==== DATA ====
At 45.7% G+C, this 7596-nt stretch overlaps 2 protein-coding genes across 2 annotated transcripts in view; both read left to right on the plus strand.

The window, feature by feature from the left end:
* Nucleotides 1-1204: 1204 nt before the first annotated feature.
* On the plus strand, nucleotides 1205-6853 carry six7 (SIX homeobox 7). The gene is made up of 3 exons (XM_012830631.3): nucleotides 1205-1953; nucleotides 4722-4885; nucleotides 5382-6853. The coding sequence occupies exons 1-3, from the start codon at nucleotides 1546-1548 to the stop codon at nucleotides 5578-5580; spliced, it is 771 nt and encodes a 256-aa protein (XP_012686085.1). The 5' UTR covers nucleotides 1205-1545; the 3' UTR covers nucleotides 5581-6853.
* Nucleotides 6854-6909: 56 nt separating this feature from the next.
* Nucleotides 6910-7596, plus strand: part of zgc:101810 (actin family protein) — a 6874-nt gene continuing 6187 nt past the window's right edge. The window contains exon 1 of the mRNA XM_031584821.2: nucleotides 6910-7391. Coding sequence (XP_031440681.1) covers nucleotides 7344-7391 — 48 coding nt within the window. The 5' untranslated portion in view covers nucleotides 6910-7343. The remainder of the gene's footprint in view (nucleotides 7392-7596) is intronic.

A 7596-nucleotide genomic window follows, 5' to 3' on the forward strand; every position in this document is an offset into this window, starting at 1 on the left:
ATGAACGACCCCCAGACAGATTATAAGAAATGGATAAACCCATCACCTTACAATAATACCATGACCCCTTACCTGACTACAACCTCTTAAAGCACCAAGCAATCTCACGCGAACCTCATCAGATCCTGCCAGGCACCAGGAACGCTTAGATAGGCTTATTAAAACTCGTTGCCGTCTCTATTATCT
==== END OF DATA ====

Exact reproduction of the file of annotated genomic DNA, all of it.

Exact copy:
At 45.7% G+C, this 7596-nt stretch overlaps 2 protein-coding genes across 2 annotated transcripts in view; both read left to right on the plus strand.

The window, feature by feature from the left end:
* Nucleotides 1-1204: 1204 nt before the first annotated feature.
* On the plus strand, nucleotides 1205-6853 carry six7 (SIX homeobox 7). The gene is made up of 3 exons (XM_012830631.3): nucleotides 1205-1953; nucleotides 4722-4885; nucleotides 5382-6853. The coding sequence occupies exons 1-3, from the start codon at nucleotides 1546-1548 to the stop codon at nucleotides 5578-5580; spliced, it is 771 nt and encodes a 256-aa protein (XP_012686085.1). The 5' UTR covers nucleotides 1205-1545; the 3' UTR covers nucleotides 5581-6853.
* Nucleotides 6854-6909: 56 nt separating this feature from the next.
* Nucleotides 6910-7596, plus strand: part of zgc:101810 (actin family protein) — a 6874-nt gene continuing 6187 nt past the window's right edge. The window contains exon 1 of the mRNA XM_031584821.2: nucleotides 6910-7391. Coding sequence (XP_031440681.1) covers nucleotides 7344-7391 — 48 coding nt within the window. The 5' untranslated portion in view covers nucleotides 6910-7343. The remainder of the gene's footprint in view (nucleotides 7392-7596) is intronic.

A 7596-nucleotide genomic window follows, 5' to 3' on the forward strand; every position in this document is an offset into this window, starting at 1 on the left:
ATGAACGACCCCCAGACAGATTATAAGAAATGGATAAACCCATCACCTTACAATAATACCATGACCCCTTACCTGACTACAACCTCTTAAAGCACCAAGCAATCTCACGCGAACCTCATCAGATCCTGCCAGGCACCAGGAACGCTTAGATAGGCTTATTAAAACTCGTTGCCGTCTCTATTATCT